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A lull in Berkeley and Oakland, where protests are steeped in tradition

Protesters of police brutality planned another march one recent night, but whether because of rain or passage of time since the latest provocation, only about 50 people came.

They projected video of previous protests onto a concrete wall in a downtown plaza. They smoked joints and drank Pabst Blue Ribbon and Jim Beam.

“It’s been really intense here,” one man said, “so showing footage is a way to reflect.”

The occasion followed several days of relative calm in Oakland and Berkeley, a lull after protesters in recent weeks blocked freeways, smashed windows, looted stores and chained themselves to a police headquarters’ doors.

Yet tension persists. Plywood-covered windows line Broadway Avenue. Demonstrations are planned for later this week, part of an ongoing response to grand jury decisions not to indict police officers in the deaths of unarmed black men in New York and Ferguson, Mo.

“What I’ve heard is they’re planning to do something, if you can believe, on Christmas Day,” said Tom Bates, the mayor of Berkeley.

His city is accustomed to unrest, with a protest tradition dating back to civil rights, the Vietnam War and sit-ins at UC Berkeley.

Robert Cohen, a New York University professor who co-edited the book “The Free Speech Movement: Reflections on Berkeley in the 1960s,” said that decades after civil rights uprisings it is “depressing to see that we’re still kind of dealing with the same issue.”

“It shouldn’t be necessary for people to be stopping traffic or holding demonstrations to get an indictment for someone who killed somebody,” Cohen said. “That’s a sign of things being dysfunctional and not functioning properly. Something’s wrong.”

Across the country, protesters over the weekend demonstrated at the Mall of America outside Minneapolis, and two police officers were killed in an ambush in New York.

The city’s mayor, Bill de Blasio, called on protesters Monday to stop demonstrating until after the officers are buried. Meanwhile, protest organizers condemned the killing and moved to distance the movement from it.

Cat Brooks, a protest organizer in Oakland, said protesters here will continue with “militant, disciplined, nonviolent civil disobedience.”

She said, “I think that we are either in the beginnings of or on the precipice of the next large social justice movement in this country.”

Protesters have expressed any number of goals for that movement since the deaths of Michael Brown in Ferguson and Eric Garner in New York. There are calls for justice, but also more specific, and seemingly achievable, policy appeals – body cameras for police, changes to the grand jury system.

“That’s good, because that’s something that authorities can respond to, and those are things that campaigns can be built around because they’re concrete,” said Lynne Hollander Savio, the widow of Mario Savio, one of the leaders of the Free Speech Movement.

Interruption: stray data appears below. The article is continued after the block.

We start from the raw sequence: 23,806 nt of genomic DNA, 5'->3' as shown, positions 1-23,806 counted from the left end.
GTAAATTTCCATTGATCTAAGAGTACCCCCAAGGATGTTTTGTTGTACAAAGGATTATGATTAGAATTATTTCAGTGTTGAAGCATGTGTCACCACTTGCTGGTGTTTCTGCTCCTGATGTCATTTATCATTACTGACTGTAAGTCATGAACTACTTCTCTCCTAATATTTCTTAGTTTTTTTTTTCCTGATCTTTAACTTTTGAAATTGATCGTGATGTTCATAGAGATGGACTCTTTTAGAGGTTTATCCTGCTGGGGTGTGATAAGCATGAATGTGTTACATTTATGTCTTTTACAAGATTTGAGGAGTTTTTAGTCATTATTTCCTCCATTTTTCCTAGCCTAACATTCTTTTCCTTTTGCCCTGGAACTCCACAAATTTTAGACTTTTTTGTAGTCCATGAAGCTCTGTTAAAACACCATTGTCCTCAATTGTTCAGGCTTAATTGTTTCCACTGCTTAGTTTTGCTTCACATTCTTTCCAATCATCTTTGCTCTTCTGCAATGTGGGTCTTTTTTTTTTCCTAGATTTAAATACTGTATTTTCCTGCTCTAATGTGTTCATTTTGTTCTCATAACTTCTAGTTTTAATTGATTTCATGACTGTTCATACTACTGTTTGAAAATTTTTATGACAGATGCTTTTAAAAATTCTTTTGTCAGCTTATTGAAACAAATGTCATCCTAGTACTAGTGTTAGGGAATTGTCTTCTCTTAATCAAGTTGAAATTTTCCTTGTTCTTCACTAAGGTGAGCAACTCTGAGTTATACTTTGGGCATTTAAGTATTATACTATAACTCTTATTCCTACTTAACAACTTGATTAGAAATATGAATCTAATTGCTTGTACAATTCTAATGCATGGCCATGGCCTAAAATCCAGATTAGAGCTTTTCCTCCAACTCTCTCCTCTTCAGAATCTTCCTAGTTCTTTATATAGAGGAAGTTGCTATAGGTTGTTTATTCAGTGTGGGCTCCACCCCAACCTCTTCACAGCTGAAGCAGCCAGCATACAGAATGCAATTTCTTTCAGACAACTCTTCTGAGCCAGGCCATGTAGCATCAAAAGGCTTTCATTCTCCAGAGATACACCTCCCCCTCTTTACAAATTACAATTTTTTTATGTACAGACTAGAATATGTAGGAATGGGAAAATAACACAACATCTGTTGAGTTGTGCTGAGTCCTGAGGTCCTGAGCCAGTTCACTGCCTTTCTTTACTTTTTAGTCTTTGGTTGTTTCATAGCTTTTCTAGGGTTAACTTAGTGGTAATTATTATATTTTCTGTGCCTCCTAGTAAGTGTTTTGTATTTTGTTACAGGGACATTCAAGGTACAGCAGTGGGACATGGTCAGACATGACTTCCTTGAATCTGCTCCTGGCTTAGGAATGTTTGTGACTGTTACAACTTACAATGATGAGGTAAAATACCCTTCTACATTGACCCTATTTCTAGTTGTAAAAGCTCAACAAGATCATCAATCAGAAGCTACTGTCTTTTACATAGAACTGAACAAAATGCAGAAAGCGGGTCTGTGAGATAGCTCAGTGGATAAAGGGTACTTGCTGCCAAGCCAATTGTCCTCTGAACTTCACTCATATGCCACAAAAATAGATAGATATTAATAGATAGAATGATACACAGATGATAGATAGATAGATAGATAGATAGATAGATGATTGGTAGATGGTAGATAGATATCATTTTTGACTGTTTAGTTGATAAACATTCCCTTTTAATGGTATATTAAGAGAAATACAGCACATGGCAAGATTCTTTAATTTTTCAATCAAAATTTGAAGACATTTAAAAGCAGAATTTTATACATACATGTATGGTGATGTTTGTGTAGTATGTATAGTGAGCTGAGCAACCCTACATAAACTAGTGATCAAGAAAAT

But protests then were accompanied by long periods of negotiation with authorities, Hollander Savio said. She feared the current protesters might damage their cause with their “very quick rush to civil disobedience.”

“Now it’s time for people to think really strategically,” she said. “Is it good strategy to sit in the middle of highways and alienate people who might otherwise be on your side?”

John Searle, a philosophy professor who joined with students in the Free Speech Movement years ago at Berkeley, suggested it is not.

“The problem is that the message that gets across is the wrong message,” he said. “The message is that we’ve got to do something to stop these people from shutting down the freeways.”

If protesters are seeking social justice, Searle said, “then I would say, for example, you might vote in congressional elections ... You achieve more by actually getting power than you do by just running around in the streets.”

To protesters, the disruption is purposeful. Breaking windows generates headlines, but it also offers commentary on the significance of property in the American judicial system. Blocking a freeway or an intersection affords a degree of power to people who have little, and the inconvenience forces passers-by to pay attention.

“It’s to disrupt business as usual and say there will be no business as usual until there’s an end to the police being able to act as judge, jury and executioner with absolute impunity and zero accountability,” said Mollie Costello, a community organizer in Oakland.

Costello said that while “it seems like for most of America the tipping point was Mike Brown or Eric Garner, here in Oakland we’d already gone through (it)” with the police shooting deaths of Oscar Grant in 2009 and Alan Blueford in 2012.

Now, said Costello, a friend of Blueford’s mother, “the time has come once again when the people are uniting and rising up.”

In Oakland on Friday night, the crowd was racially diverse and skewed young.

As the film played, protesters updated Twitter and talked about how “the lines are being drawn” between police and protesters.

“Riots are a form of political negotiation,” one of the protesters said.

But on this night there was no riot. The film ended and the protesters left the plaza, several for pizza.

Call David Siders, Bee Capitol Bureau, (916) 321-1215. Follow him on Twitter @davidsiders.

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